Europeans as the Magnificent, so the Greeks gave the same appellation to one of his patriarchs, Joasaph II (1554-65).53
All the time, the patriarchate of Constantinople remained at odds with Rome. In the year 1483-84 the patriarch Symeon I presided over an 'ecumenical' council which abolished the union of churches signed in Florence in 1439.54 In the middle of the sixteenth century the patriarch Dionysios II (1546-56) allegedly approved a visit of the titular metropolitan of Caesarea, Metrophanes, to the Vatican, which earned the patriarch a severe rebuke from synod and he was lucky to retain his throne.55 In 1582 Pope Gregory XIII sent as his representative to Constantinople the Venetian Livius Cellini, who, among other tasks, visited the patriarch Jeremias II in order to explain the reform of the calendar, which the pope had recently carried out and which remains associated with his name. The patriarch responded evasively, displaying both religious conservatism and traditional suspicion towards Rome.56
On the other hand, the patriarchs established contacts with the Protestants. Stephan Gerlach, a Lutheran chaplain to the Austrian embassy, who spent five years in Constantinople (1573-78), served as an intermediary between the Lutherans and the patriarch Jeremias II. Although nothing positive on the theological level resulted from these contacts, they did produce Martin Crusius's Turcograecia, which made known to western Europeans the problems of the Great Church in captivity.57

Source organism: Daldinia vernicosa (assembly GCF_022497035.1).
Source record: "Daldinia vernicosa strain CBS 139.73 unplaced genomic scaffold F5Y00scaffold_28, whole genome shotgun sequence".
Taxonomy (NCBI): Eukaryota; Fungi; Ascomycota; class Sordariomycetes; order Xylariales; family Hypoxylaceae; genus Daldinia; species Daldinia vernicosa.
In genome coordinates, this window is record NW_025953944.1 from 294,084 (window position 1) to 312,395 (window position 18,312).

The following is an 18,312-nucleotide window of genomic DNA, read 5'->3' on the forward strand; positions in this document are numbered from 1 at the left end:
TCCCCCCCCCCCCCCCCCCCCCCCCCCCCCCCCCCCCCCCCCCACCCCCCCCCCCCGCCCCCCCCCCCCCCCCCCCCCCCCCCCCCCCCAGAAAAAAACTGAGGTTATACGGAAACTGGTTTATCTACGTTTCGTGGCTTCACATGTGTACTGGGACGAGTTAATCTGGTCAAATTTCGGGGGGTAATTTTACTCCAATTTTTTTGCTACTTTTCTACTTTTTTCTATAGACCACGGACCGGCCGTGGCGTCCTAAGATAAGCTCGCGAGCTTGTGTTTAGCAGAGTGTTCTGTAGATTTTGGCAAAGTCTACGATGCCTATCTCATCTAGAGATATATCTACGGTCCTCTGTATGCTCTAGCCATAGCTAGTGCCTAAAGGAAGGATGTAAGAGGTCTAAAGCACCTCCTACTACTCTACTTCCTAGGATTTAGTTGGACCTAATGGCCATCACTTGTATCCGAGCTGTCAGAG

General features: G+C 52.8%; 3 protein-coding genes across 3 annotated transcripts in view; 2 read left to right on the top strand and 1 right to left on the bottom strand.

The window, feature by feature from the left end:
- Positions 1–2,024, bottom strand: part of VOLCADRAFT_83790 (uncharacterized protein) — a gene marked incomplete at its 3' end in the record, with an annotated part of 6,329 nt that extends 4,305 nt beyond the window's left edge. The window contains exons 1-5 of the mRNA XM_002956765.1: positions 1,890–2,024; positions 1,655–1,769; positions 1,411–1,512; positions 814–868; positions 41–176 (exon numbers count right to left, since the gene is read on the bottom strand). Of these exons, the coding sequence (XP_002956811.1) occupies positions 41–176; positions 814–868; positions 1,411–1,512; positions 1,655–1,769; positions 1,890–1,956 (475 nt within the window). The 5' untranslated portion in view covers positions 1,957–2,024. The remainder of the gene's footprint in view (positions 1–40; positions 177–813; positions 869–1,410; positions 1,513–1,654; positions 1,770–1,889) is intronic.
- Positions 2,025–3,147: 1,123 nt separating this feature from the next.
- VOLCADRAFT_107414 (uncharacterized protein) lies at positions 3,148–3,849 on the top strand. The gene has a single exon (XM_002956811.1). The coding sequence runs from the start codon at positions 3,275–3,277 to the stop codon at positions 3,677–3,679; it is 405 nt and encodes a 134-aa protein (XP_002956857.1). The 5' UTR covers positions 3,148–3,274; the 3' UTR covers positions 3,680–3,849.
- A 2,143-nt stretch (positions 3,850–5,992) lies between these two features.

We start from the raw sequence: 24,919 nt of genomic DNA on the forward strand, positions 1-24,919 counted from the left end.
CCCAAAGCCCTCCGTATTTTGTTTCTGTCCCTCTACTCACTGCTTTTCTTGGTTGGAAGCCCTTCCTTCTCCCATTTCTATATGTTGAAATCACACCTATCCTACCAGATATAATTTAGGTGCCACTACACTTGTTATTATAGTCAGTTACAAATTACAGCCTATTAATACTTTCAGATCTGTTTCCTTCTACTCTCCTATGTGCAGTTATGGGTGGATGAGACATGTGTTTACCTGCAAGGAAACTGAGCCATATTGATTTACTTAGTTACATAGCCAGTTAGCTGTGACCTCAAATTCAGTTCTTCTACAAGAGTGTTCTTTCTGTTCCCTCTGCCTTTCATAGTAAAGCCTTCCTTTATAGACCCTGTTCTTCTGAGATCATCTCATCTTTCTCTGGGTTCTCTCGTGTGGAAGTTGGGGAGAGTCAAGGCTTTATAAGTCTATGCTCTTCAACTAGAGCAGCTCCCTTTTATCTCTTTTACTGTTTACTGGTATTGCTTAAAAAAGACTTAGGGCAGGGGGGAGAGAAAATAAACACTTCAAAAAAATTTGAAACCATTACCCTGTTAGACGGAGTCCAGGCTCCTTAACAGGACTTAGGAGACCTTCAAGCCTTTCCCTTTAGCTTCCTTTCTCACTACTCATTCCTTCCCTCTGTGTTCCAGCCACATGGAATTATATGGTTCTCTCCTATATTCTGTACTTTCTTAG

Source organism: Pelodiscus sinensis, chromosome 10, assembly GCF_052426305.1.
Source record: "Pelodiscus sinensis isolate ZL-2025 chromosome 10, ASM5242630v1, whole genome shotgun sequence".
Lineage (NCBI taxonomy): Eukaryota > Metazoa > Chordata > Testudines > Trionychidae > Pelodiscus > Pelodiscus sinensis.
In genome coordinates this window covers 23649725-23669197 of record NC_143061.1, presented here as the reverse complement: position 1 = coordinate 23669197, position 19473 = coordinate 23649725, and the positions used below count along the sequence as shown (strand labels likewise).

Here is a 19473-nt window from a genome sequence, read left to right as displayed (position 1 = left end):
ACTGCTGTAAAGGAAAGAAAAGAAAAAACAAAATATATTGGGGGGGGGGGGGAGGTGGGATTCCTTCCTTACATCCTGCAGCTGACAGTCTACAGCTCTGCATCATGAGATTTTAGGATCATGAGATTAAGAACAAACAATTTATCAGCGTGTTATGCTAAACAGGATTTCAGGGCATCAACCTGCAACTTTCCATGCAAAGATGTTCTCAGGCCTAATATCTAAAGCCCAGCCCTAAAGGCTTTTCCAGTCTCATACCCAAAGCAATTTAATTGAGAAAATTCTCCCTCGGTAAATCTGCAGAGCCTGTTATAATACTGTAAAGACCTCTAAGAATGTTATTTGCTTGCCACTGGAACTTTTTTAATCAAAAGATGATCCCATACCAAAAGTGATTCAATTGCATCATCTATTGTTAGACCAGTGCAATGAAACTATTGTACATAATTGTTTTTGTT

The personality of Jeremias II dominates the history of the patriarchate during the second half of the sixteenth century.58 Although his term of office was often troubled - he was twice removed from the patriarchal throne - he was active on the international scene and was the first ecumenical patriarch to visit north-eastern Europe. He travelled as far as Poland and Muscovy with a view to mediating among the peoples of the region, who were then divided on religious matters. His journey culminated in the foundation of a new Orthodox patriarchate, that of Russia, with its seat at Moscow, where Jeremias
54 Apostolopoulos, 'Ispos KcbSiÇ, 123-33. Cf. Zachariadou, Aéxa ToupKiKa 'éyypa<pa, 39-40.
55 M. Manoussacas, Lettere Patriarcali inedite (1547-1806) (Venice: Istituto éllenico di studi bizantini e postbizantini, 1968), 5-10.
56 O. Halecki, From Florence to Brest (1439-1596) [Sacrum Poloniae millennium 5] (Rome and New York: Fordham University Press, 1958), 214-15.
57 E. Legrand, 'Notice biographique sur Jean et Théodose Zygomalas', Recueil de textes et de traductions publié par les Professeurs de l'Ecole des langues orientales vivantes a l'occasion du VIIIe Congrès international des orientalistes tenu a Stockholm en 1889 (Paris: Imprimerie nationale, 1889), 67-264, esp. 78-86. Cf. G. de Gregorio, 'Costantinopoli - Tubinga -Roma, ovvero la "duplice conversione" di un manuscritto bizantino (vat.gr.738)', BZ 93 (2000), 37-107, esp. 78-88.
58 C. Hannick and K. P. Todt, 'Jeremy II', in Theologie byzantine et sa tradition, 551-615.
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